Second Coldest April on Record in Illinois

Based on the official data, the statewide average temperature was  44.5 degrees,  8.1 degrees below normal. It was the second coldest April on record, only beaten by 43.1 degrees set in April 1907. Our statewide records go back to 1895. Normal refers to a specific benchmark, the 1981-2010 average. See the longer explanation here.
Here are the temperature departures from normal look like across the Midwest. Areas in green are 1 to 9 degrees below normal, while areas in icy blue are 9 or more degrees below normal. The lowest temperature reported in Illinois for April was -1 at both Avon and Lincoln on April 2. At the other extreme, we did reach into the 80s at times during the month. The warmest reading was 86 degrees at Kaskaskia on April 13.
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April Temperatures in Illinois Warm Over the Last Century

According to the National Centers for Environmental Information (NCEI), the average April temperature in Illinois has warmed by 2 degrees over the last century. In addition, the most recent decade of 2006-2015 was the warmest set of Aprils on record. Statewide records go back to 1895.

Here are the statewide average temperatures for April in Illinois plotted by year. The purple line and black dots show the year-to-year variability in April temperatures in Illinois. The blue line shows the upward trend. You can find the original data and graph here.


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Above-Average Temperatures for April in Illinois

While there were a few cold stretches in April, the statewide average temperature for the month was 54.1 degrees, 1.7 degrees above average.

Precipitation in Illinois for April was more complicated. April precipitation was in the range of two to four inches in northern and central Illinois, and 4 to 7 inches in southern Illinois. As a result, the northern two-thirds of the state was slightly below average while the southern third was up to 2 inches above average. Fort Massac State Park reported the highest monthly precipitation total of 7.80 inches.

April Precipitation. Click to enlarge.
April Precipitation Departure. Click to enlarge.

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April 4th Wettest On Record


This April was the 4th wettest on record for Illinois with 6.90 inches, based on the preliminary numbers. That was 3.13 inches above the long-term average of 3.77 inches.
To show you how wet it was, this April easily beat out the combined statewide rainfall totals for Illinois in May, June, and July of 2012 during the worst of the drought. The total rainfall for those months in 2012 were 2.50 inches, 1.80 inches, 1.48 inches, respectively, which led to a total of only 5.78 inches. That was 1.12 inches less than this April!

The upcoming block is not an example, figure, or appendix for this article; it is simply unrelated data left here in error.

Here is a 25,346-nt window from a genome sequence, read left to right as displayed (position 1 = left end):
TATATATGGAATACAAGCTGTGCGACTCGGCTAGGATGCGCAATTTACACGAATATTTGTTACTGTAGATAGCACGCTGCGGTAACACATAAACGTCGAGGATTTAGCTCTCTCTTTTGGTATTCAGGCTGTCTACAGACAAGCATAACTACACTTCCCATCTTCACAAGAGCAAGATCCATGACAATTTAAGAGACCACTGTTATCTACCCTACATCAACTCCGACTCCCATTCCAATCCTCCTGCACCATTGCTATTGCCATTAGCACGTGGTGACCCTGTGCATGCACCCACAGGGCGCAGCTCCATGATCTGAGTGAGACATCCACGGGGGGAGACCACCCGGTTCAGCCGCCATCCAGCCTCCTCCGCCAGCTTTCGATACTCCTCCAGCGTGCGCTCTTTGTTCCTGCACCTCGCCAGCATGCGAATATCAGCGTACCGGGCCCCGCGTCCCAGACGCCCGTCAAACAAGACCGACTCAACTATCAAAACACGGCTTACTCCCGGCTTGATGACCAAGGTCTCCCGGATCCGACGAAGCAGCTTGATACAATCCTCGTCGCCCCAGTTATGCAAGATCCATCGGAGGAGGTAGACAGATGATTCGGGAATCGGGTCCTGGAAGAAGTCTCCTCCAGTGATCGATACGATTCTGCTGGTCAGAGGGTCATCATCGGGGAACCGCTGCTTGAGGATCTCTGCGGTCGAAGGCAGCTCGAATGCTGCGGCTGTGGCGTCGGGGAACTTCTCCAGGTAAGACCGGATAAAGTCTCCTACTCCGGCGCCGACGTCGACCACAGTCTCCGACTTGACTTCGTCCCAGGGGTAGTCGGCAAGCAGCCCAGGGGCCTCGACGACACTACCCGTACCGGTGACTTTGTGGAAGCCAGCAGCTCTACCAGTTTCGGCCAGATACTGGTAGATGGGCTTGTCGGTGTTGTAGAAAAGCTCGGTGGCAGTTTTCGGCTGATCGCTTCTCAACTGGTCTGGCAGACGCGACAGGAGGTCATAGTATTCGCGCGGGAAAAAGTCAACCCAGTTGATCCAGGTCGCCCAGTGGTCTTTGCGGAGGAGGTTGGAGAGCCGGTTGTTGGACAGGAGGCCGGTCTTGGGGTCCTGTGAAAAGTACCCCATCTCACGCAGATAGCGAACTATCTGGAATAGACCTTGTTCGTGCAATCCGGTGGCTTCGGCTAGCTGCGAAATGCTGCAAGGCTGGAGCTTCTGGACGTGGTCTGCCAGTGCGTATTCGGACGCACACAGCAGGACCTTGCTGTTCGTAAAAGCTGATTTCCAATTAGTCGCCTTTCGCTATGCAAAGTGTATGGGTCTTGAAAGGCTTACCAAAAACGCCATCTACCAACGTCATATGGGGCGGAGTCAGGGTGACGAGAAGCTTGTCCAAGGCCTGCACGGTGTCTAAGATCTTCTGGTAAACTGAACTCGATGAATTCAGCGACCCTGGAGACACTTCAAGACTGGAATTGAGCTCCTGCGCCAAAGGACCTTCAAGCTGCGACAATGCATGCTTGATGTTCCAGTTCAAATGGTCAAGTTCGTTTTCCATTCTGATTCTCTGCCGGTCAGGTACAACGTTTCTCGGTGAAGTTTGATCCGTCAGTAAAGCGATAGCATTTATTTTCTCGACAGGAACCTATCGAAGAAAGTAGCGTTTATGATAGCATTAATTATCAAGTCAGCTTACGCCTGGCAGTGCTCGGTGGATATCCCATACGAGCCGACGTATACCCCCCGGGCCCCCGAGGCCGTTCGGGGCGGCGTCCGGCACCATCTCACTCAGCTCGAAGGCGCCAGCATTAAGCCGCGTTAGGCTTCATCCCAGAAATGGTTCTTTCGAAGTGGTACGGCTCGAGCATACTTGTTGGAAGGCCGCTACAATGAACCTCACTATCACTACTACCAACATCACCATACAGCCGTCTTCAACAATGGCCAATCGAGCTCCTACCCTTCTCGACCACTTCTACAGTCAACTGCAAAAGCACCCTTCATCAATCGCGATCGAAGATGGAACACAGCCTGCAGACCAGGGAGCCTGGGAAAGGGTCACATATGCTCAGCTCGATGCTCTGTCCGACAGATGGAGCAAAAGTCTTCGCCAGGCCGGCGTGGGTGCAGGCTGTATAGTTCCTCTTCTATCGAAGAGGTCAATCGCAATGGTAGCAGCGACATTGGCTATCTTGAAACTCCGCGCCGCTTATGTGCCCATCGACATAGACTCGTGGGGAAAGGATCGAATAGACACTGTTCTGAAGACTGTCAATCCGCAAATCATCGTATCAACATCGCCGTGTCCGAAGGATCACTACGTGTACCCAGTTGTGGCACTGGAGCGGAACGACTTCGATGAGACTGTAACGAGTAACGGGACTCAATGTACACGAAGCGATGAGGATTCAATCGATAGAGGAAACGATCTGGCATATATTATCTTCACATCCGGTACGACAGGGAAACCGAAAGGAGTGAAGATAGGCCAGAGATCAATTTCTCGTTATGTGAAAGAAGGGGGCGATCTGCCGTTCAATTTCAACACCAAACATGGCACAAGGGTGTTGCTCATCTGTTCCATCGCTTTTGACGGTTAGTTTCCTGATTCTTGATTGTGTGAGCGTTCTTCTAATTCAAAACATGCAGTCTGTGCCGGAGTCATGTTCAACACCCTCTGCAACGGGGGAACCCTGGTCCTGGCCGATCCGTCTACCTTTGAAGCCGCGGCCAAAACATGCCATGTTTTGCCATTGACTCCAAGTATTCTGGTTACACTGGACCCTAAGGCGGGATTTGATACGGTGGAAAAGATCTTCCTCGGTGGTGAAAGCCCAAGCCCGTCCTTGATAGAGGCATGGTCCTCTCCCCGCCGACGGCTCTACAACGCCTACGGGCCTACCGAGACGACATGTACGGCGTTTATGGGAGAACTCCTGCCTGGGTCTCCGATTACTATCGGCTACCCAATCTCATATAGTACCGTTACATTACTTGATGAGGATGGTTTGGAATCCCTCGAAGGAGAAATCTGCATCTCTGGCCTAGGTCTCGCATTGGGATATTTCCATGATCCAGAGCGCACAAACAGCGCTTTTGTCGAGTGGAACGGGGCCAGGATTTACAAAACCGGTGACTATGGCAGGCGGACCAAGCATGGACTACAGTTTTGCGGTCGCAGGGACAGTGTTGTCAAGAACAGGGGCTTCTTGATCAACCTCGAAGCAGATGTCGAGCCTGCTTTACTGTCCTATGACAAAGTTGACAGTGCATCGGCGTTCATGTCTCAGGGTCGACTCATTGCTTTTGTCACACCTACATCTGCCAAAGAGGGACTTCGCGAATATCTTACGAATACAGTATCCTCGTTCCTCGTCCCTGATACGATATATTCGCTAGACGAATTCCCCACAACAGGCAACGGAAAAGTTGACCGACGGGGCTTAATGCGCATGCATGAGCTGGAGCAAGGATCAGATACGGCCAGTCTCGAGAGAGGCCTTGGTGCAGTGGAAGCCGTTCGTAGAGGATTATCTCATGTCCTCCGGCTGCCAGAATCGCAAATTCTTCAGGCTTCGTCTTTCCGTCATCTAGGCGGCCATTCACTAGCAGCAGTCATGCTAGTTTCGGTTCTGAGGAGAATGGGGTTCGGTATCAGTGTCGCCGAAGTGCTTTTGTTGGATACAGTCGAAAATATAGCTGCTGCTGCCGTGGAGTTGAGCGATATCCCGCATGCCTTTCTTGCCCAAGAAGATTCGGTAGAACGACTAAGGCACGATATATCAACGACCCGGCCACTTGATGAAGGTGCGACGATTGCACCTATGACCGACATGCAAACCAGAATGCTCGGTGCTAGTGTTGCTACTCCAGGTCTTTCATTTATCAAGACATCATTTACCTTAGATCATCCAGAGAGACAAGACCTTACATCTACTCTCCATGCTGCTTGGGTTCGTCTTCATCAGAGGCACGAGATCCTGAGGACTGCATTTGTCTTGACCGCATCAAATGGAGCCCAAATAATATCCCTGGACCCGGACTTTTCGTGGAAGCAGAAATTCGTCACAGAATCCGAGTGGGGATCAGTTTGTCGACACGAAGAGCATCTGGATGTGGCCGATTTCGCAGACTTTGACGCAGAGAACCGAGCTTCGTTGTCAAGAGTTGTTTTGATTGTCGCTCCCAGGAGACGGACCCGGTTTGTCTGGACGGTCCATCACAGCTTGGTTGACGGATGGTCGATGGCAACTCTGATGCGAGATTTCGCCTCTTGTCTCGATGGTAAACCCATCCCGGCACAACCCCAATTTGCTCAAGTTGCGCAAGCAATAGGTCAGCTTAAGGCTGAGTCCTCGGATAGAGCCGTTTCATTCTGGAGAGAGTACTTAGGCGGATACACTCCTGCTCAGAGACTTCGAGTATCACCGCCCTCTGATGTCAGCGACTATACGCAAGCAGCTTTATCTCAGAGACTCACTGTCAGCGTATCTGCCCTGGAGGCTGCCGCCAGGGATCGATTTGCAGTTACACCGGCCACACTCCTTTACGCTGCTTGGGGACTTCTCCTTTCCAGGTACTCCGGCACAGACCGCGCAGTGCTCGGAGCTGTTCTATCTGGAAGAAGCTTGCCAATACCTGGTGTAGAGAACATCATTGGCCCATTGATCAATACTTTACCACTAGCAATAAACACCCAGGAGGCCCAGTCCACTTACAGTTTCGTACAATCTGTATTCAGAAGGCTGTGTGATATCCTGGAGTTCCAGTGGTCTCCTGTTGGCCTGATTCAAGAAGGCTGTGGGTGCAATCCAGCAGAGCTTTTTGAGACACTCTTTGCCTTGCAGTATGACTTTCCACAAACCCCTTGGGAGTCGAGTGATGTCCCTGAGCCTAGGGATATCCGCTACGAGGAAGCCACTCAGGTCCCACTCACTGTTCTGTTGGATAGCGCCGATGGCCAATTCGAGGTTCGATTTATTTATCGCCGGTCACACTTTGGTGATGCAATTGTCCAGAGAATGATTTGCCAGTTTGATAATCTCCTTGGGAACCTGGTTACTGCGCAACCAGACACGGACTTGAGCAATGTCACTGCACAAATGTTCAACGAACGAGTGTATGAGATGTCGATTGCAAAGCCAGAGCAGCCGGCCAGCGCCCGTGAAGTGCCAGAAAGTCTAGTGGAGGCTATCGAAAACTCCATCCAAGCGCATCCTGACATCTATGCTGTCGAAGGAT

The first map below shows the spectacular rainfall totals across much of the state. The areas in yellow and orange were 6 to 9 inches. A few areas in pink and red were 9 to 11 inches. This product has a 4 kilometer resolution and is based on radar estimates calibrated with rain gauges.
The second map shows the same rainfall amounts expressed as a percentage of the long-term average. There was a small patch of below-average rainfall in far southern Illinois. Otherwise the rainfall across the rest of the state was much above average. Many areas in the dark blue were 2 to 3 times their long-average rainfall.
Speaking of rain gauges, the two largest monthly totals for April so far were Augusta with 12.28 inches and Naperville with 11.03 inches. Several more stations reported totals in the 10-inch range.
There were two major impacts of the wet April. One was widespread flooding on the Illinois, Wabash, and Mississippi Rivers and their tributaries. Several sites along the Illinois reported record high river crests in April. Because the flooding included the Chicago area, the dollar damages and number of people affected will be quite large.
The second impact of the wet April was the delay in fieldwork. In the April 29 USDA NASS report, only 1 percent of the corn crop was planted, compared to 76 percent last April, and a five-year average of 36 percent.


The statewide average temperature was 50.1 degrees and 2.3 degrees below average. That was not record-setting but reflects the fact that we had a lot of cool, cloudy days in April.


The April 2013 precipitation, ending with reports on the morning of May 1. Click to enlarge.
April 2013 precipitation, ending with reports on the morning of May 1. Click to enlarge.

April precipitation, expressed as a percent of the long-term average. Click to enlarge.
April precipitation, expressed as a percent of the long-term average, for reports ending on the morning of May 1. Click to enlarge.